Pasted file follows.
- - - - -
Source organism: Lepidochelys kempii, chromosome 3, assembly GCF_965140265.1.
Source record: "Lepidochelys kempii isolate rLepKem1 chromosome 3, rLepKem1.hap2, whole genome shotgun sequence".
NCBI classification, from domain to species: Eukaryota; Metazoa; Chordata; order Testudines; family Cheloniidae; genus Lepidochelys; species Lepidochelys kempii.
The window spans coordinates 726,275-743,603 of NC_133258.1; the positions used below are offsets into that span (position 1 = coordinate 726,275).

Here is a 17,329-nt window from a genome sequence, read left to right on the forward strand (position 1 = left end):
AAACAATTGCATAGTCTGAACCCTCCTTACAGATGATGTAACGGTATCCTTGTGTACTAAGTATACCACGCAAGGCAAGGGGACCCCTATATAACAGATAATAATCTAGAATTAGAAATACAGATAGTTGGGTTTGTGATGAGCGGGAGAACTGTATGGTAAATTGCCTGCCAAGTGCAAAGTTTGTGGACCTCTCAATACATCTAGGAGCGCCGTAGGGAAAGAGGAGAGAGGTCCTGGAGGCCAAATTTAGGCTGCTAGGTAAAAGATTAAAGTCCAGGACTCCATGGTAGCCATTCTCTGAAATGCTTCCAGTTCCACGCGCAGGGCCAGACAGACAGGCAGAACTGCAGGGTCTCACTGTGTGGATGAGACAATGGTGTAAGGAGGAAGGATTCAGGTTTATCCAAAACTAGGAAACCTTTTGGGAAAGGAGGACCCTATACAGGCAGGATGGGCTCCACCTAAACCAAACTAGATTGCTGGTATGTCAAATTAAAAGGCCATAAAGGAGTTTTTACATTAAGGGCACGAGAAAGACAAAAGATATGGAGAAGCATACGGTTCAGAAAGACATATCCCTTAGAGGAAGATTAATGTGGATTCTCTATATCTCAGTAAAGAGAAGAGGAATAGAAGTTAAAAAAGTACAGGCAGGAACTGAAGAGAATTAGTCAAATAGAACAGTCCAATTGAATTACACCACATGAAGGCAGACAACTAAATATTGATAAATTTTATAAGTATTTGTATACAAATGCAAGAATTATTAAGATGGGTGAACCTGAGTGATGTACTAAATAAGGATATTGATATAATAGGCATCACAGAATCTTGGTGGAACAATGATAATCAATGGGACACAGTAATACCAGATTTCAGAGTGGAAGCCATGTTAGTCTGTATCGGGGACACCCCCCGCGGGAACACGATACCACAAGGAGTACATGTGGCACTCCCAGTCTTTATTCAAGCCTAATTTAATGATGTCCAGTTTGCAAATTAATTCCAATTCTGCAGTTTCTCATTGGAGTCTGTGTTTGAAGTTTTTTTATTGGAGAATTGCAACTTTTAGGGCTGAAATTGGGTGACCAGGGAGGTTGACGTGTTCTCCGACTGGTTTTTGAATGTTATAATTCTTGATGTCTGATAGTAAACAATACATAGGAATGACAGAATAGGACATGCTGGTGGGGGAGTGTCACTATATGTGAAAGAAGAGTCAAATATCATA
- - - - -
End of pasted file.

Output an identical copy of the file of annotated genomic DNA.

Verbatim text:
Source organism: Lepidochelys kempii, chromosome 3, assembly GCF_965140265.1.
Source record: "Lepidochelys kempii isolate rLepKem1 chromosome 3, rLepKem1.hap2, whole genome shotgun sequence".
NCBI classification, from domain to species: Eukaryota; Metazoa; Chordata; order Testudines; family Cheloniidae; genus Lepidochelys; species Lepidochelys kempii.
The window spans coordinates 726,275-743,603 of NC_133258.1; the positions used below are offsets into that span (position 1 = coordinate 726,275).

Here is a 17,329-nt window from a genome sequence, read left to right on the forward strand (position 1 = left end):
AAACAATTGCATAGTCTGAACCCTCCTTACAGATGATGTAACGGTATCCTTGTGTACTAAGTATACCACGCAAGGCAAGGGGACCCCTATATAACAGATAATAATCTAGAATTAGAAATACAGATAGTTGGGTTTGTGATGAGCGGGAGAACTGTATGGTAAATTGCCTGCCAAGTGCAAAGTTTGTGGACCTCTCAATACATCTAGGAGCGCCGTAGGGAAAGAGGAGAGAGGTCCTGGAGGCCAAATTTAGGCTGCTAGGTAAAAGATTAAAGTCCAGGACTCCATGGTAGCCATTCTCTGAAATGCTTCCAGTTCCACGCGCAGGGCCAGACAGACAGGCAGAACTGCAGGGTCTCACTGTGTGGATGAGACAATGGTGTAAGGAGGAAGGATTCAGGTTTATCCAAAACTAGGAAACCTTTTGGGAAAGGAGGACCCTATACAGGCAGGATGGGCTCCACCTAAACCAAACTAGATTGCTGGTATGTCAAATTAAAAGGCCATAAAGGAGTTTTTACATTAAGGGCACGAGAAAGACAAAAGATATGGAGAAGCATACGGTTCAGAAAGACATATCCCTTAGAGGAAGATTAATGTGGATTCTCTATATCTCAGTAAAGAGAAGAGGAATAGAAGTTAAAAAAGTACAGGCAGGAACTGAAGAGAATTAGTCAAATAGAACAGTCCAATTGAATTACACCACATGAAGGCAGACAACTAAATATTGATAAATTTTATAAGTATTTGTATACAAATGCAAGAATTATTAAGATGGGTGAACCTGAGTGATGTACTAAATAAGGATATTGATATAATAGGCATCACAGAATCTTGGTGGAACAATGATAATCAATGGGACACAGTAATACCAGATTTCAGAGTGGAAGCCATGTTAGTCTGTATCGGGGACACCCCCCGCGGGAACACGATACCACAAGGAGTACATGTGGCACTCCCAGTCTTTATTCAAGCCTAATTTAATGATGTCCAGTTTGCAAATTAATTCCAATTCTGCAGTTTCTCATTGGAGTCTGTGTTTGAAGTTTTTTTATTGGAGAATTGCAACTTTTAGGGCTGAAATTGGGTGACCAGGGAGGTTGACGTGTTCTCCGACTGGTTTTTGAATGTTATAATTCTTGATGTCTGATAGTAAACAATACATAGGAATGACAGAATAGGACATGCTGGTGGGGGAGTGTCACTATATGTGAAAGAAGAGTCAAATATCATA